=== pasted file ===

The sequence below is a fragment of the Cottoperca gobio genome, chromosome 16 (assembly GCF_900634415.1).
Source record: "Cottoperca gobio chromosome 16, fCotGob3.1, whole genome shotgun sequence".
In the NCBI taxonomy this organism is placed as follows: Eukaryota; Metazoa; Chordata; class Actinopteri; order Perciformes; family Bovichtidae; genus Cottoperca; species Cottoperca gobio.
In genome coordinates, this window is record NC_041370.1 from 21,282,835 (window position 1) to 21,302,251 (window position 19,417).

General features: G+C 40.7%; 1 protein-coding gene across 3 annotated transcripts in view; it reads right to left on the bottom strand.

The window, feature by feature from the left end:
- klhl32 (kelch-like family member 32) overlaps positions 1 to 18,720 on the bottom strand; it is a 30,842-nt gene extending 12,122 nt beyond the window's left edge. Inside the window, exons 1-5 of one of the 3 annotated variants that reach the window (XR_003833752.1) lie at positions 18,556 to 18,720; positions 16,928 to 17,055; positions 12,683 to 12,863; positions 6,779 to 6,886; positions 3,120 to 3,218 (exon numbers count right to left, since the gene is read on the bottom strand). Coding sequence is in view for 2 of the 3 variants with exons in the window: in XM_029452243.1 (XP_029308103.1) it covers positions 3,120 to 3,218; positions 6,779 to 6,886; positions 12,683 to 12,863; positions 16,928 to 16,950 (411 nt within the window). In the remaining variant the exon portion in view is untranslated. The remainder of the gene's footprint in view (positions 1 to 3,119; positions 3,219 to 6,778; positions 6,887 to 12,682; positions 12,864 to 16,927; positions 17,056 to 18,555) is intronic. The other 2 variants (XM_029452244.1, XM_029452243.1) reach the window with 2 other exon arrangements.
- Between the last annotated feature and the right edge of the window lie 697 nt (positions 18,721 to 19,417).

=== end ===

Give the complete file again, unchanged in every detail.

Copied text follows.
The sequence below is a fragment of the Cottoperca gobio genome, chromosome 16 (assembly GCF_900634415.1).
Source record: "Cottoperca gobio chromosome 16, fCotGob3.1, whole genome shotgun sequence".
In the NCBI taxonomy this organism is placed as follows: Eukaryota; Metazoa; Chordata; class Actinopteri; order Perciformes; family Bovichtidae; genus Cottoperca; species Cottoperca gobio.
In genome coordinates, this window is record NC_041370.1 from 21,282,835 (window position 1) to 21,302,251 (window position 19,417).

General features: G+C 40.7%; 1 protein-coding gene across 3 annotated transcripts in view; it reads right to left on the bottom strand.

The window, feature by feature from the left end:
- klhl32 (kelch-like family member 32) overlaps positions 1 to 18,720 on the bottom strand; it is a 30,842-nt gene extending 12,122 nt beyond the window's left edge. Inside the window, exons 1-5 of one of the 3 annotated variants that reach the window (XR_003833752.1) lie at positions 18,556 to 18,720; positions 16,928 to 17,055; positions 12,683 to 12,863; positions 6,779 to 6,886; positions 3,120 to 3,218 (exon numbers count right to left, since the gene is read on the bottom strand). Coding sequence is in view for 2 of the 3 variants with exons in the window: in XM_029452243.1 (XP_029308103.1) it covers positions 3,120 to 3,218; positions 6,779 to 6,886; positions 12,683 to 12,863; positions 16,928 to 16,950 (411 nt within the window). In the remaining variant the exon portion in view is untranslated. The remainder of the gene's footprint in view (positions 1 to 3,119; positions 3,219 to 6,778; positions 6,887 to 12,682; positions 12,864 to 16,927; positions 17,056 to 18,555) is intronic. The other 2 variants (XM_029452244.1, XM_029452243.1) reach the window with 2 other exon arrangements.
- Between the last annotated feature and the right edge of the window lie 697 nt (positions 18,721 to 19,417).